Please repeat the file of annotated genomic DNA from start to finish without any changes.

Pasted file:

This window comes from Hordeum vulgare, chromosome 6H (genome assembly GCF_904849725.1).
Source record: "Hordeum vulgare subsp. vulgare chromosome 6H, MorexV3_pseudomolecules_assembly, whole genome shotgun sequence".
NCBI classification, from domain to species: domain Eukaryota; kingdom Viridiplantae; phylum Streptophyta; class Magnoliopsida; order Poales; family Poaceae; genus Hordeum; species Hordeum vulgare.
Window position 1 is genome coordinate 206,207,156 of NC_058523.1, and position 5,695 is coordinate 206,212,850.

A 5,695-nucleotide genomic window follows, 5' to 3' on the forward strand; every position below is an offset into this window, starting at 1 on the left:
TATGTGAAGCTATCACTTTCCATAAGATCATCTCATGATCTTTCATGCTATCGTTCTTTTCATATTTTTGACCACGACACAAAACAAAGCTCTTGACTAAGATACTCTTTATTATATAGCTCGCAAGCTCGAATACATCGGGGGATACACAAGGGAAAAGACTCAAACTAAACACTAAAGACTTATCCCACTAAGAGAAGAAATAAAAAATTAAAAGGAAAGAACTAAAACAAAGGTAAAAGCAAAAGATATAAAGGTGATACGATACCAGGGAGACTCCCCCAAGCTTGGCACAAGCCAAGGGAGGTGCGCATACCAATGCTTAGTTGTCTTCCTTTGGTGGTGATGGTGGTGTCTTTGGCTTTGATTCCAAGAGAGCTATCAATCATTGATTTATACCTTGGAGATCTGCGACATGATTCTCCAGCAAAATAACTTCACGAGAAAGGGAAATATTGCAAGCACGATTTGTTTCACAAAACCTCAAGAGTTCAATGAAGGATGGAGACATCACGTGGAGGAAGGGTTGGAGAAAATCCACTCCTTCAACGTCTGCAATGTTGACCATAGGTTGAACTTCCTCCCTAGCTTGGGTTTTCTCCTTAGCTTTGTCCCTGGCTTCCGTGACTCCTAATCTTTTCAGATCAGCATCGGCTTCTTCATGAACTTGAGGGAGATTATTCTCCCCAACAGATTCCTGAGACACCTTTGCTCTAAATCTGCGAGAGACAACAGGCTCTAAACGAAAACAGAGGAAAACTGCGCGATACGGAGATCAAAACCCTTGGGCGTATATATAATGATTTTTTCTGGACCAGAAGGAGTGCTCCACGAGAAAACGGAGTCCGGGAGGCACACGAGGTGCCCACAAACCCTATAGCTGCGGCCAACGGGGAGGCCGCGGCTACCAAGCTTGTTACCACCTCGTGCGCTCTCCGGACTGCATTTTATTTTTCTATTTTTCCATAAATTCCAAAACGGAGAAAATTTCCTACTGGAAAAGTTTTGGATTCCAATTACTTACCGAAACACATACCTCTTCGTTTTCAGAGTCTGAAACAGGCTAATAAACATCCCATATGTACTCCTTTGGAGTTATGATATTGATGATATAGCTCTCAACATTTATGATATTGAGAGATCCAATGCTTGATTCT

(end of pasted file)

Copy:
This window comes from Hordeum vulgare, chromosome 6H (genome assembly GCF_904849725.1).
Source record: "Hordeum vulgare subsp. vulgare chromosome 6H, MorexV3_pseudomolecules_assembly, whole genome shotgun sequence".
NCBI classification, from domain to species: domain Eukaryota; kingdom Viridiplantae; phylum Streptophyta; class Magnoliopsida; order Poales; family Poaceae; genus Hordeum; species Hordeum vulgare.
Window position 1 is genome coordinate 206,207,156 of NC_058523.1, and position 5,695 is coordinate 206,212,850.

A 5,695-nucleotide genomic window follows, 5' to 3' on the forward strand; every position below is an offset into this window, starting at 1 on the left:
TATGTGAAGCTATCACTTTCCATAAGATCATCTCATGATCTTTCATGCTATCGTTCTTTTCATATTTTTGACCACGACACAAAACAAAGCTCTTGACTAAGATACTCTTTATTATATAGCTCGCAAGCTCGAATACATCGGGGGATACACAAGGGAAAAGACTCAAACTAAACACTAAAGACTTATCCCACTAAGAGAAGAAATAAAAAATTAAAAGGAAAGAACTAAAACAAAGGTAAAAGCAAAAGATATAAAGGTGATACGATACCAGGGAGACTCCCCCAAGCTTGGCACAAGCCAAGGGAGGTGCGCATACCAATGCTTAGTTGTCTTCCTTTGGTGGTGATGGTGGTGTCTTTGGCTTTGATTCCAAGAGAGCTATCAATCATTGATTTATACCTTGGAGATCTGCGACATGATTCTCCAGCAAAATAACTTCACGAGAAAGGGAAATATTGCAAGCACGATTTGTTTCACAAAACCTCAAGAGTTCAATGAAGGATGGAGACATCACGTGGAGGAAGGGTTGGAGAAAATCCACTCCTTCAACGTCTGCAATGTTGACCATAGGTTGAACTTCCTCCCTAGCTTGGGTTTTCTCCTTAGCTTTGTCCCTGGCTTCCGTGACTCCTAATCTTTTCAGATCAGCATCGGCTTCTTCATGAACTTGAGGGAGATTATTCTCCCCAACAGATTCCTGAGACACCTTTGCTCTAAATCTGCGAGAGACAACAGGCTCTAAACGAAAACAGAGGAAAACTGCGCGATACGGAGATCAAAACCCTTGGGCGTATATATAATGATTTTTTCTGGACCAGAAGGAGTGCTCCACGAGAAAACGGAGTCCGGGAGGCACACGAGGTGCCCACAAACCCTATAGCTGCGGCCAACGGGGAGGCCGCGGCTACCAAGCTTGTTACCACCTCGTGCGCTCTCCGGACTGCATTTTATTTTTCTATTTTTCCATAAATTCCAAAACGGAGAAAATTTCCTACTGGAAAAGTTTTGGATTCCAATTACTTACCGAAACACATACCTCTTCGTTTTCAGAGTCTGAAACAGGCTAATAAACATCCCATATGTACTCCTTTGGAGTTATGATATTGATGATATAGCTCTCAACATTTATGATATTGAGAGATCCAATGCTTGATTCT